Area Forecast Discussion
Issued by NWS Topeka, KS

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FXUS63 KTOP 031737

1237 PM CDT Sun May 3 2015

...Update to aviation forecast discussion...

.SHORT TERM...(Today and Tonight)
Issued at 346 AM CDT SUN MAY 3 2015

Isolated thunderstorms developed this morning shortly after 06Z in
warm/moist advection within the low level jet. Vad wind profiles as
well as water vapor imagery shows a mid level wave around 700 mb
moving across central Kansas at 08Z. Latest runs of the HRRR and RAP
move the isolated convection east into Missouri by 12Z-13Z. After
this early morning round of convection, the rest of the day should
be dry with clouds gradually decreasing through the early afternoon
hours. Deep mixing today along with warm advection will yield highs
in the low to mid 80s. Main thermal axis sets up from New Mexico
through north central Kansas into northeast Nebraska today. Winds
will increase by mid morning as pressure gradient increases. Surface
front moves southeast into western Kansas this afternoon while it
moves little across Nebraska. Expect afternoon heating out west will
overcome convective inhibition for scattered storms to develop.
These will remain to the west of north central Kansas into the early
evening hours. Models eject weak waves northeast across western
Kansas into southern Nebraska overnight. Expect convection to fire
along the front in Nebraska tonight with outflow pushing south into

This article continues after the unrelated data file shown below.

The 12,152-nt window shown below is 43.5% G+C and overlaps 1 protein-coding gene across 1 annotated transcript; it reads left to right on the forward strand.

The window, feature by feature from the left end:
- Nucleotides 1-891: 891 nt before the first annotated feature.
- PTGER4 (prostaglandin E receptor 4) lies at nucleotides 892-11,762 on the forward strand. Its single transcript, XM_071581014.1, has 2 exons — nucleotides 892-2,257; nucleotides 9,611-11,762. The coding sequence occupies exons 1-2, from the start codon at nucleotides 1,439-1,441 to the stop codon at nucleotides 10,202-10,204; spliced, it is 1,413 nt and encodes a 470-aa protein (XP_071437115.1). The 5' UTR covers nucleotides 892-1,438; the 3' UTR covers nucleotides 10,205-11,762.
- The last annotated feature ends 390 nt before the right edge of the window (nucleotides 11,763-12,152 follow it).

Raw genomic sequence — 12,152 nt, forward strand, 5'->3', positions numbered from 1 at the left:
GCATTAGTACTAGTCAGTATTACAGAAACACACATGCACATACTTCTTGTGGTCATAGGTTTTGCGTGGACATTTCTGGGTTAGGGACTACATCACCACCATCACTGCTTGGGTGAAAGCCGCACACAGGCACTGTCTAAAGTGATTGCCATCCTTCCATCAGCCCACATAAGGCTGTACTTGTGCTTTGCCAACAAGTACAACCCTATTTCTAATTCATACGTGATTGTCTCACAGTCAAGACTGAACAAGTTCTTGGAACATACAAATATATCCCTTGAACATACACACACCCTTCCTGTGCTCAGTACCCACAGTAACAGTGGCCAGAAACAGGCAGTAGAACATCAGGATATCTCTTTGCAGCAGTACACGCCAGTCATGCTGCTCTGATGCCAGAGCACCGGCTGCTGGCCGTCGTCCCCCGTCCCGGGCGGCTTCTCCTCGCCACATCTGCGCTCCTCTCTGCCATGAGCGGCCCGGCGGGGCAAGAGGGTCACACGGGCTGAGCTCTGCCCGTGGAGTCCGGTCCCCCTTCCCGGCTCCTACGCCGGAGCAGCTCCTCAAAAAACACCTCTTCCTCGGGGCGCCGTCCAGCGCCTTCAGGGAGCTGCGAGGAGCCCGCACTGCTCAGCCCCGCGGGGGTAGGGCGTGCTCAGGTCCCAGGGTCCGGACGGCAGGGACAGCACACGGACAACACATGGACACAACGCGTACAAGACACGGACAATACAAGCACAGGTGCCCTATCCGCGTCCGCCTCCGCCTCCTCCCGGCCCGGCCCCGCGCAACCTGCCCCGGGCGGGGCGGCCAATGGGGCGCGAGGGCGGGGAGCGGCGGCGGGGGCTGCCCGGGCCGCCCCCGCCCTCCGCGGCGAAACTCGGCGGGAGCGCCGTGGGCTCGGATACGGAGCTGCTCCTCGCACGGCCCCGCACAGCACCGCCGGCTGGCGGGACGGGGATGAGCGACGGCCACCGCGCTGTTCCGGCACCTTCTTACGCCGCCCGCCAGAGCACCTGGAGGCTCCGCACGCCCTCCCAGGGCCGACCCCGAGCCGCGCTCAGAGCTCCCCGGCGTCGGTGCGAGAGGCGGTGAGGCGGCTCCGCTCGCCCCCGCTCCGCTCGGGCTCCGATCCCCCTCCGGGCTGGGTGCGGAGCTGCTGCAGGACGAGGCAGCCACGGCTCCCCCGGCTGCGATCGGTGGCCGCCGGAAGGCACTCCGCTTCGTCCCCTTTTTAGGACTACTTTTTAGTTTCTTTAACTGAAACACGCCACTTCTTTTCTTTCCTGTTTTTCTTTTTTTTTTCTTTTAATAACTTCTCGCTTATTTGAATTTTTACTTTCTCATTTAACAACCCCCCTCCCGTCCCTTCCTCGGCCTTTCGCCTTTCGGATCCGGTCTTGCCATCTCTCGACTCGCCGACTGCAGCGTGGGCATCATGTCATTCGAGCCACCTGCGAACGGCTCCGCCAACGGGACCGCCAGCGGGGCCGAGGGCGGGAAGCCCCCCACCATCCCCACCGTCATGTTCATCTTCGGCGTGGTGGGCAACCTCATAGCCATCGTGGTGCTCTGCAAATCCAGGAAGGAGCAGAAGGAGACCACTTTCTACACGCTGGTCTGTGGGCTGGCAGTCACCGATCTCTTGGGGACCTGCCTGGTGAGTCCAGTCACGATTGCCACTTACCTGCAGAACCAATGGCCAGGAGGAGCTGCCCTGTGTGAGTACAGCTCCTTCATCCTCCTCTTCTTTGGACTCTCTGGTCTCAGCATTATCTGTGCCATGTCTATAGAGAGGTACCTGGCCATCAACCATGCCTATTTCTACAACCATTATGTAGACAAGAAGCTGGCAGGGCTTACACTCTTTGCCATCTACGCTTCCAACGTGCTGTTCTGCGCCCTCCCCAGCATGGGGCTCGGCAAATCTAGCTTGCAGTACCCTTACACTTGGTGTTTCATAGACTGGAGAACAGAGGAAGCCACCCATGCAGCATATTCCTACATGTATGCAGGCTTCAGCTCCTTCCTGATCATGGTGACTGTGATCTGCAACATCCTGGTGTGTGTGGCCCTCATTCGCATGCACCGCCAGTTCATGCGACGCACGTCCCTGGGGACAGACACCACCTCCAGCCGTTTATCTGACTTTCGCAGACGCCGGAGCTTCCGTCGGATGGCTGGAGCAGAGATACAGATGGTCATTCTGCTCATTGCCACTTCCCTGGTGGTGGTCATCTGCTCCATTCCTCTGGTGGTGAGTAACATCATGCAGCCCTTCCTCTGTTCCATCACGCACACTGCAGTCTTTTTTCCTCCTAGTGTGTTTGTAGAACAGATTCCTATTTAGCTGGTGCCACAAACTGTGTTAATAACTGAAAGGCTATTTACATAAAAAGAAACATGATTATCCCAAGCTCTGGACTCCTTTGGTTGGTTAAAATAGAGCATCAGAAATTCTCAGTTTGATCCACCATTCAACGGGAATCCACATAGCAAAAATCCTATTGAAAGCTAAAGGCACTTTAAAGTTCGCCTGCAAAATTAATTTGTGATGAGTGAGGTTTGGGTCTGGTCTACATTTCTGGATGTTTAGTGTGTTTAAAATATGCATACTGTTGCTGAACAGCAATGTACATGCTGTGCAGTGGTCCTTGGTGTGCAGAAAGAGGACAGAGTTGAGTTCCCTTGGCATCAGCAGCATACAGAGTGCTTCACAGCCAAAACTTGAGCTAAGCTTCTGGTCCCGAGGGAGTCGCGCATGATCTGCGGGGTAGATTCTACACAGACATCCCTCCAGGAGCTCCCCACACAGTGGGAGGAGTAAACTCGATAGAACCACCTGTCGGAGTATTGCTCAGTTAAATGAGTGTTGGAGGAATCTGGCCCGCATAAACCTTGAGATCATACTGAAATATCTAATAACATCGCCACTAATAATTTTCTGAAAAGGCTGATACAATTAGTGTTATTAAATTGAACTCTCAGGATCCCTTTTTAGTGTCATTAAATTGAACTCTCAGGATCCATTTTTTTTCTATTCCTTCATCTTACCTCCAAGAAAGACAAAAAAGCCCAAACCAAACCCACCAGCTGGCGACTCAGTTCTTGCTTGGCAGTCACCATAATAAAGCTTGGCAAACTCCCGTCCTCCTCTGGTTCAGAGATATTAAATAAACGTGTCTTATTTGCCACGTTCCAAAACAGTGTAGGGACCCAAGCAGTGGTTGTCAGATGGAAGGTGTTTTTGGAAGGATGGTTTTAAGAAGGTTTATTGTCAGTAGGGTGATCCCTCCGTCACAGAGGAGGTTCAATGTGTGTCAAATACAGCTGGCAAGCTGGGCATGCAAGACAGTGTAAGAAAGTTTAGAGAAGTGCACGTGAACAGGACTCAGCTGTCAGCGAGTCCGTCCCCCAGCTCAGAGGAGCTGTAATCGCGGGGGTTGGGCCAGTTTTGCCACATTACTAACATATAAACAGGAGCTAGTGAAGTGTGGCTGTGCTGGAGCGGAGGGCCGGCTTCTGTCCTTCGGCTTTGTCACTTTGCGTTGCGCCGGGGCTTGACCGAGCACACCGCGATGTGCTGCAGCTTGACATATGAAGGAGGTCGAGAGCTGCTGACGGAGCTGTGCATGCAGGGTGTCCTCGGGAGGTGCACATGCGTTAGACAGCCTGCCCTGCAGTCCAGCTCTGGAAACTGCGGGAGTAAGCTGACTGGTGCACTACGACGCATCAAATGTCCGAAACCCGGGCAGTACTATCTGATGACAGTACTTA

north central and northeast Kansas. Southerly low level jet will
help to develop scattered showers and thunderstorms overnight. Shear
is marginal 20 to 30 kts overnight with MUCAPE 800-1000 J/kg. Expect
some strong storms are possible with a few severe storms not out of
the question later this evening across north central Kansas. Hail
and winds will be the main hazards. Lows tonight will be mild with
readings in the lower 60s.

.LONG TERM...(Monday through Saturday)
Issued at 346 AM CDT SUN MAY 3 2015

A wet pattern looks to be setting up for this upcoming week with
several chances for precipitation all the way into next weekend.

By Monday, a mid-level ridge will stretch across the Southern Plains
and southeastern U.S. with a surface low centered over southwest
Kansas. Models show the associated cold front extending into north
central Kansas and southeast Nebraska, however the last few models
runs have shown this front becoming fairly stationary over northern
Kansas Monday into Monday night, limiting the southeastern extent of
precipitation chances across the CWA. As a result, have continued to
diminish PoPs across far east central Kansas through that period
with likely PoPs along the KS/NE border with the stationary
boundary. There continues to be the potential for some strong to
severe thunderstorms to develop along this stationary boundary
Monday afternoon into Monday evening as storms should be
surface-based due to little to no inhibition present. The NAM
continues to be the most aggressive with the amount of available
moisture, thus increasing the parameters for severe thunderstorms.